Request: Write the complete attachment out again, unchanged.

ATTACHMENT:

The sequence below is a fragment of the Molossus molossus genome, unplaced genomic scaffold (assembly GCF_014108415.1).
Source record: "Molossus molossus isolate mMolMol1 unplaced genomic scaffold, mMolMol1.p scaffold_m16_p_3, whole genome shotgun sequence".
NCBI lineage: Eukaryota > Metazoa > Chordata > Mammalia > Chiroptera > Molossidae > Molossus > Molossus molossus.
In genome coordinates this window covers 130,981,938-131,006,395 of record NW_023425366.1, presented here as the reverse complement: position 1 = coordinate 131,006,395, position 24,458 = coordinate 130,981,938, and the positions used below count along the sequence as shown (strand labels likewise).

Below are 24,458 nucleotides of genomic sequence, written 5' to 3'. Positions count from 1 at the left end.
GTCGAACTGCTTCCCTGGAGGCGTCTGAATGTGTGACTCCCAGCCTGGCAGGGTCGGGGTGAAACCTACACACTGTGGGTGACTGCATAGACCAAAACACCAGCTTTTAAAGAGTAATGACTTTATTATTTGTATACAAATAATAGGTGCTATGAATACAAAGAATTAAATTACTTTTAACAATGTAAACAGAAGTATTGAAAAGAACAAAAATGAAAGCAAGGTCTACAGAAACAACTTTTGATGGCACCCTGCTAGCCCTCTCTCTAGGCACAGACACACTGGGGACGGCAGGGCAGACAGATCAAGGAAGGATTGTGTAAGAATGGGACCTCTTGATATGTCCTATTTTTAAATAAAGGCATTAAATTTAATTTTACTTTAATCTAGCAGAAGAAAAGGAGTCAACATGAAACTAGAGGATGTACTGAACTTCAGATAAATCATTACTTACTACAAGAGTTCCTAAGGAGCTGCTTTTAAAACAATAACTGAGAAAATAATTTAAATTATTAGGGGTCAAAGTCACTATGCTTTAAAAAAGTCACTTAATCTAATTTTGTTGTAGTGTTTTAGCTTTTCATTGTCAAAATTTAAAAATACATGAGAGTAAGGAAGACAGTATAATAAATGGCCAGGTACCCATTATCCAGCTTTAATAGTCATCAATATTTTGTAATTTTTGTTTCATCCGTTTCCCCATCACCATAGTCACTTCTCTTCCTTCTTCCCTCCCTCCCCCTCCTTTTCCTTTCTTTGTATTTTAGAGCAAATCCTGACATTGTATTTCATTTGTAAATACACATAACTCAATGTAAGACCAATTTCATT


The sequence below is a fragment of the Molossus molossus genome, unplaced genomic scaffold (assembly GCF_014108415.1).
Source record: "Molossus molossus isolate mMolMol1 unplaced genomic scaffold, mMolMol1.p scaffold_m16_p_3, whole genome shotgun sequence".
NCBI lineage: Eukaryota > Metazoa > Chordata > Mammalia > Chiroptera > Molossidae > Molossus > Molossus molossus.
In genome coordinates this window covers 130,981,938-131,006,395 of record NW_023425366.1, presented here as the reverse complement: position 1 = coordinate 131,006,395, position 24,458 = coordinate 130,981,938, and the positions used below count along the sequence as shown (strand labels likewise).

Below are 24,458 nucleotides of genomic sequence, written 5' to 3'. Positions count from 1 at the left end.
GTCGAACTGCTTCCCTGGAGGCGTCTGAATGTGTGACTCCCAGCCTGGCAGGGTCGGGGTGAAACCTACACACTGTGGGTGACTGCATAGACCAAAACACCAGCTTTTAAAGAGTAATGACTTTATTATTTGTATACAAATAATAGGTGCTATGAATACAAAGAATTAAATTACTTTTAACAATGTAAACAGAAGTATTGAAAAGAACAAAAATGAAAGCAAGGTCTACAGAAACAACTTTTGATGGCACCCTGCTAGCCCTCTCTCTAGGCACAGACACACTGGGGACGGCAGGGCAGACAGATCAAGGAAGGATTGTGTAAGAATGGGACCTCTTGATATGTCCTATTTTTAAATAAAGGCATTAAATTTAATTTTACTTTAATCTAGCAGAAGAAAAGGAGTCAACATGAAACTAGAGGATGTACTGAACTTCAGATAAATCATTACTTACTACAAGAGTTCCTAAGGAGCTGCTTTTAAAACAATAACTGAGAAAATAATTTAAATTATTAGGGGTCAAAGTCACTATGCTTTAAAAAAGTCACTTAATCTAATTTTGTTGTAGTGTTTTAGCTTTTCATTGTCAAAATTTAAAAATACATGAGAGTAAGGAAGACAGTATAATAAATGGCCAGGTACCCATTATCCAGCTTTAATAGTCATCAATATTTTGTAATTTTTGTTTCATCCGTTTCCCCATCACCATAGTCACTTCTCTTCCTTCTTCCCTCCCTCCCCCTCCTTTTCCTTTCTTTGTATTTTAGAGCAAATCCTGACATTGTATTTCATTTGTAAATACACATAACTCAATGTAAGACCAATTTCATT